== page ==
By Dr Janelle Trees, BSC (HONS), MBBS (HONS), FRACGP
Any powerfully beneficial medicine has potential side effects and will interact with other medication you are taking. Cannabis from medical marijuana clinics is no exception.
Small studies and clinical experience have shown that many patients who take cannabis have a reduced need for the other medications they were taking: either because the other medicine becomes more effective, or the cannabis reduces their symptoms significantly, or both.
Some medicines become less effective when you are taking medicinal marijuana. If you still need that drug (i.e. the medical cannabis doesn’t treat what that medicine treats) you may even need a slightly larger dose. Hopefully, the medical cannabis will improve your quality of life (including allowing you to reduce or cease other drugs) so that this is acceptable.
On the other hand, some medications may be metabolised more slowly in the presence of cannabis. This can make their effect stronger and increase the risk of side effects. Examples of such medicines include: Proton pump inhibitors (very commonly prescribed meds which reduce stomach acid); Warfarin—taken for heart conditions or by people who have had a blood clot, for example; and some anti-seizure medications—taken by people with epilepsy or other seizure disorders or sometimes for nerve pain.
Cannabis as medicine can also interact with some allergy or cold medications and other over the counter medicines like St John’s Wort, a herb used to treat depression.
Your GP has a key role, working with another specialist and/or the team at an Australian medical marijuana clinic, to help you reduce, substitute or cease other medicines, as you find what type and dose of medical cannabis suits you. Be aware that it usually takes a week or two to find your optimal dose of medical cannabis.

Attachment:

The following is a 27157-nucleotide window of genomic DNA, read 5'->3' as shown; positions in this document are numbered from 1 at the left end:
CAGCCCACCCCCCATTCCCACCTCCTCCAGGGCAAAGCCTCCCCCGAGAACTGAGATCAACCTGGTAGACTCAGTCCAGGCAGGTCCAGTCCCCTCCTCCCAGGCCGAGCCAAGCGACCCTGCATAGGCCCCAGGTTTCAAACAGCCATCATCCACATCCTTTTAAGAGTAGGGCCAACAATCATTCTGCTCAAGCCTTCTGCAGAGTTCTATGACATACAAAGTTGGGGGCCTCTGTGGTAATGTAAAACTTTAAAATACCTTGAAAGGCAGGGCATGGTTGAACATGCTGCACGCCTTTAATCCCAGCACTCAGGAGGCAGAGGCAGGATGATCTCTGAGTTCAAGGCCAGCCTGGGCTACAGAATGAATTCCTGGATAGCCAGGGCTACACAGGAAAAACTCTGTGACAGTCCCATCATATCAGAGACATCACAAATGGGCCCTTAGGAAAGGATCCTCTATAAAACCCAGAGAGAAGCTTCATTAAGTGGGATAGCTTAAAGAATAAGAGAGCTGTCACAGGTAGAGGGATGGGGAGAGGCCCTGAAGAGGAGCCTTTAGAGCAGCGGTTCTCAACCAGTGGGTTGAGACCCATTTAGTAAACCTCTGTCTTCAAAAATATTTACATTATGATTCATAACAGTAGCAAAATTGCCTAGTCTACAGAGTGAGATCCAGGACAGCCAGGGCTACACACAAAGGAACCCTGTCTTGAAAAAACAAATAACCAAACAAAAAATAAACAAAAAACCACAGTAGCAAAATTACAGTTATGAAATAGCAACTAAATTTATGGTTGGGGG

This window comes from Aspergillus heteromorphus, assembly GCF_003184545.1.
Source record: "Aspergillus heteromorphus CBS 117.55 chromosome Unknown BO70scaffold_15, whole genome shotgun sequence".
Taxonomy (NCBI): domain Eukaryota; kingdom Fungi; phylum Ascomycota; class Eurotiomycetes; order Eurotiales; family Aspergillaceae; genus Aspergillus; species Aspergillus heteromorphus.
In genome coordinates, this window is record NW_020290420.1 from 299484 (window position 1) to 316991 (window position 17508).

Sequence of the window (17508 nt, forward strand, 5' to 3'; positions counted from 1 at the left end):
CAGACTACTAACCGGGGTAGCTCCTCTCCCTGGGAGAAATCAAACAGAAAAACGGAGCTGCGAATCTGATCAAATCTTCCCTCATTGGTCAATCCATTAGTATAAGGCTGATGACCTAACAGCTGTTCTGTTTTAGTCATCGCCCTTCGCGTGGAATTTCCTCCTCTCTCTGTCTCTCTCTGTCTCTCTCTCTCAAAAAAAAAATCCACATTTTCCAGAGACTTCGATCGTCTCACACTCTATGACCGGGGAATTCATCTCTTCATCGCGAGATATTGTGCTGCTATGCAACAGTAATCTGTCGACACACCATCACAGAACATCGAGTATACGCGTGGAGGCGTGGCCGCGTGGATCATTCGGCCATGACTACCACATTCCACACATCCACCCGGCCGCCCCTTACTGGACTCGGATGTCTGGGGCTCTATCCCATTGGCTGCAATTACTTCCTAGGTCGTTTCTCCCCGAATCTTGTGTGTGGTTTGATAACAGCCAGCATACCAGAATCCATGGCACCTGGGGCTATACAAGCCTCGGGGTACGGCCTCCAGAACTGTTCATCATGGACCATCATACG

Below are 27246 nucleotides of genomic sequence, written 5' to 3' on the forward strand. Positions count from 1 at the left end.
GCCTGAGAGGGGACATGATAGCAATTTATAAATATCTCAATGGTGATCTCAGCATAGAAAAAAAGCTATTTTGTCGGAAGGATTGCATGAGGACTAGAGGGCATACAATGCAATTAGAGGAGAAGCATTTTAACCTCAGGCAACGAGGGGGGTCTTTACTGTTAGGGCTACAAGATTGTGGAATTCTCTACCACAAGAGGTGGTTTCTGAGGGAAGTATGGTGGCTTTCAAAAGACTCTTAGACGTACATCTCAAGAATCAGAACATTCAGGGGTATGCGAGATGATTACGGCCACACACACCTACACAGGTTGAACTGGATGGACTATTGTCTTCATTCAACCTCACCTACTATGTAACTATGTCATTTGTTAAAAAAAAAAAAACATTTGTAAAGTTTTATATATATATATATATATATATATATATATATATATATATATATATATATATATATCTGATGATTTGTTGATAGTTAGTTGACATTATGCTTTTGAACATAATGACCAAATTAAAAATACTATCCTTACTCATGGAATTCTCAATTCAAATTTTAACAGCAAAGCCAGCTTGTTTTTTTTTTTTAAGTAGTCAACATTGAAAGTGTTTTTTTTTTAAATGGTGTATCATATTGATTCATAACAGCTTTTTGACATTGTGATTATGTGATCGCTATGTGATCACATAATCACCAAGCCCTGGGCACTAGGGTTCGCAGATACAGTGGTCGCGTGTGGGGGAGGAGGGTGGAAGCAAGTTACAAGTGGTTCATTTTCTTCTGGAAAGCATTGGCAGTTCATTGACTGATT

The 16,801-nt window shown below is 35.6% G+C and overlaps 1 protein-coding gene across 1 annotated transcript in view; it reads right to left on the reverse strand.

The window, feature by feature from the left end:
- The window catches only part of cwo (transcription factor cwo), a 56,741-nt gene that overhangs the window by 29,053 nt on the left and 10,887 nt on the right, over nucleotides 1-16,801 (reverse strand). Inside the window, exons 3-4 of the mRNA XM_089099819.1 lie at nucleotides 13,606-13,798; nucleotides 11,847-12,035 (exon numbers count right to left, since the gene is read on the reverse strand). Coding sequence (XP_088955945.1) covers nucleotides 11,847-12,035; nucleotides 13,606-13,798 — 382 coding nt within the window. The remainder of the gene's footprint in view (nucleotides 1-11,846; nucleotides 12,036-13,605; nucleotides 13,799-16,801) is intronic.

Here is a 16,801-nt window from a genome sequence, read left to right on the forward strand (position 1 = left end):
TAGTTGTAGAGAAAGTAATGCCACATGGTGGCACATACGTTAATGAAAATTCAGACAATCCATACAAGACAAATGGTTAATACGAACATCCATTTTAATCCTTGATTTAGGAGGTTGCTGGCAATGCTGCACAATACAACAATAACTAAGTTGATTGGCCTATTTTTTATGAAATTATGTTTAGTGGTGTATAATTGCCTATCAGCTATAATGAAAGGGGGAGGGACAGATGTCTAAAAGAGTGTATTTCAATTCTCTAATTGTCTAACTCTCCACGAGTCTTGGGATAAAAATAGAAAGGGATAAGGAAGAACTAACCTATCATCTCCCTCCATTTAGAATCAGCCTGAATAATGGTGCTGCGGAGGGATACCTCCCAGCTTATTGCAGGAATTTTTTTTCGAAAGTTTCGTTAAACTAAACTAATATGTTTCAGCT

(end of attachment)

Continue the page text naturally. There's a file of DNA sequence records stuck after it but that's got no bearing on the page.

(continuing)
It is quite likely that you won’t need so much of some of your regular medications if the cannabis is working for you. But you must never stop medications cold turkey. Many drugs need to be reduced slowly over time—to stop them suddenly may lead to unpleasant or even dangerous side effects.
Some antidepressant medications, sleeping pills and tranquilizers interact with medical marijuana. Again, don’t stop taking these medicines suddenly, but work with your doctor to reduce your dosage as you titrate your dose of cannabis up to the level where you achieve maximum benefit with minimal side effects. Side effects of medicinal cannabis, incidentally, were found to be mostly minorin a 2015 study.
The two active ingredients in cannabis that we work with are THC and CBD. They are called cannabinoids. The marijuana plant has over 70 different cannabinoids, but THC and CBD are the ones we know most about. CBD, used for arthritis pain, for example, inhibits an enzyme in the liver which breaks down some medicines and eliminates them from the body
Because of this, some medicines that could make your medical marijuana more concentrated include: macrolides (a class of antibiotics), antimycotics (anti-fungal medications), calcium antagonists, HIV protease inhibitors, amiodarone (which is taken by some people who have a cardiac condition) and isoniazid (an antibiotic usually taken for TB treatment). This means you should start at a smaller dose and increase your dose of medical marijuana even more slowly than most.
Other drugs which reduce the effect of THC include: rifampicin and rifabutin (more antibiotics), carbamazepine, phenobarbital, phenytoin, primidone (all of which are anti-seizure meds), and troglitazone (a diabetes drug). If you need to take one of these, your GP may need to guide you to a relatively higher dose of your cannabis medicine.
Cannabis increases the effective amount of other drugs that is available to the body. Such medicines include: amitriptyline (used for depressive anxiety disorders, ADHD and other mental illnesses), theophylline (a drug for the lungs), granisetron (an anti-vomiting drug used for chemotherapy patients), dacarbazine (also called imidazole carboxamide—a chemotherapy drug), and flutamide, used to treat prostate cancer, among other things. These drugs may need to be closely monitored and sometimes slightly reduced.
You can see from this (probably incomplete) list that drug interactions with your medical cannabis can be a complex business. Your GP will help you.
Because it is still early days of the use of medical marijuana in Australia —most of us weren’t taught about this at medical school—your GP may choose to work closely with another specialist or the medical marijuana clinic near you. Your medical marijuana prescription needs to be made in the context of your medical history and your current medications. This way, you can be safely on your way to relief of pain or other symptoms and a more comfortable and fruitful life.